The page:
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Allen: Years before environment is clean

P.J. Mann, an employee of Plaquemines Parish, Louisiana, rescues a brown pelican from oil-filled waters on Queen Bess Island, Louisiana, June 5, 2010. Oil from the massive BP oil spill in the Gulf of Mexico has fouled the marshlands and injured wildlife. UPI/A.J. Sisco
P.J. Mann, an employee of Plaquemines Parish, Louisiana, rescues a brown pelican from oil-filled waters on Queen Bess Island, Louisiana, June 5, 2010. Oil from the massive BP oil spill in the Gulf of Mexico has fouled the marshlands and injured wildlife. UPI/A.J. Sisco | License Photo

VENICE, La., June 7 (UPI) -- Cleaning habitats affected by the massive Gulf of Mexico oil spill will take years to clean up, U.S. Coast Guard Adm. Thad Allen warned Monday.

While clearing the oil slick from the gulf's surface will take months, "long-term issues of restoring environments and habitats will take years," Allen said during a news briefing.

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President Barack Obama, meanwhile, in an interview to air Tuesday on NBC's "Today" show, defended how he has gone about his job of getting the nation's worst-ever oil disaster solved.

"I don't just sit around talking to experts because this is a college seminar," Obama said in an excerpt aired Monday night. "I talk to those folks because they potentially have the best answers so I know whose ass to kick."

Four states have been affected by the spill that began April 20 when the Transocean Deepwater Horizon rig exploded, killing 11 workers. The rig sank to the gulf floor two days later and the well has been spewing oil ever since.

Allen, the national incident commander, said two models indicated ranges between 12,000 and 19,000 barrels a day and 12,000 to 25,000 barrels a day were being contained by the cap put in place last week by BP, which leased the rig.

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While the British energy giant has nearly doubled the amount of oil being funneled from the wellhead since Friday, it is "trying to increase that production rate."

After a briefing with Cabinet members, Obama said the economic impact in the region would be tremendous and he didn't want to "see BP nickel-and-diming these businesses that are having a very tough time."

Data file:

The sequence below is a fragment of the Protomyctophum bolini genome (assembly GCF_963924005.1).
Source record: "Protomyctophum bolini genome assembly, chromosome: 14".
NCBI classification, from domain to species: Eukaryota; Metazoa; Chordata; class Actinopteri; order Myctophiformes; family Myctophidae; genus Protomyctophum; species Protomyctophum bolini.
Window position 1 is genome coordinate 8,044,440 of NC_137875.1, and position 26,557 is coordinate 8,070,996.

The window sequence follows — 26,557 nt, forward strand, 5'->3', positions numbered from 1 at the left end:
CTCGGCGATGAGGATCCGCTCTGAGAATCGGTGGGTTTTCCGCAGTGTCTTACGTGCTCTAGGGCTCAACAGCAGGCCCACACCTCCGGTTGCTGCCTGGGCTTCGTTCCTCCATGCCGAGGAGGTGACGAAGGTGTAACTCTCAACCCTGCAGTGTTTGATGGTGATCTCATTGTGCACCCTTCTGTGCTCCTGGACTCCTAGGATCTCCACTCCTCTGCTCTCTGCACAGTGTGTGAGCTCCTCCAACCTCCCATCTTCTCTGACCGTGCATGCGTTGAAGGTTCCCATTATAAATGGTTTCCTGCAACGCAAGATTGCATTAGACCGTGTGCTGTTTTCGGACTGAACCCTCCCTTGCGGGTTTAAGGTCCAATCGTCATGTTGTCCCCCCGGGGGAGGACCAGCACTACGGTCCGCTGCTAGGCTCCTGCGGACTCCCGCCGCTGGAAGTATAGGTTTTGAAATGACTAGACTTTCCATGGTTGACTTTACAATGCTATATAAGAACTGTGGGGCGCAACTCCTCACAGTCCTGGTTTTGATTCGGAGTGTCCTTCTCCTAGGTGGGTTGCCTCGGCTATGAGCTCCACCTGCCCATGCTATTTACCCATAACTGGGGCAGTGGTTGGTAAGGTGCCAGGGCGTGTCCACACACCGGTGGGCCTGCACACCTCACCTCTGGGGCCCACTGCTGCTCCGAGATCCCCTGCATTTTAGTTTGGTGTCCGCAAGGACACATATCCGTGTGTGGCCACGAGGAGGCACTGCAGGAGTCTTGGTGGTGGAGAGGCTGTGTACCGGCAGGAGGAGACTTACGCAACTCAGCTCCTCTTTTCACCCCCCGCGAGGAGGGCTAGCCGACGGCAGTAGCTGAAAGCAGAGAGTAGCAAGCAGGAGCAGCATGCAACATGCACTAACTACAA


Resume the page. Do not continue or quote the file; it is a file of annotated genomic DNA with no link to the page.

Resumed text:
Besides having the Small Business Administration help provide bridge loans and the Commerce Department help businesses document damages they are experiencing, Obama said, "What we also need is BP being quick and responsive to the needs of these local communities."

He said administration officials were assigned to "ride herd" on BP to ensure timely action.

"(We) are going to insist that that money flows quickly, in a timely basis, so that you don't have a shrimp processor or a fisherman who's going out of business before BP finally makes up its mind as to whether or not it's going to pay out," Obama said.

Obama said he and his Cabinet also discussed the health of people dealing with the spill.

"So far, we have seen that on shore we are not seeing huge elevations in toxins in the air or in the water," Obama said. "But that may not be the case out where people are actually doing the work. And we've got to make sure that we are providing all the protections that are necessary."

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He said processes are in place to ensure workers are getting equipment and training to protect their health.

He also assured the American people the leak would be contained.

"It may take some time, and it's going to take a whole lot of effort," Obama said. "There is going to be damage done to the Gulf Coast, and there is going to be economic damages that we've got to make sure BP is responsible for and compensates people for.

"But the one thing I'm absolutely confident about is that, as we have before, we will get through this crisis," Obama said.

During his briefing, Allen said the long-term solution would be the drilling of two relief wells, which are targeted for completion in early August.

He said the spill has "disaggregated itself" during the last several weeks.

"We're no longer dealing with a large, monolithic spill," Allen said. "We're dealing with an aggregation of hundreds or thousands of patches of oil that are going a lot of different directions."

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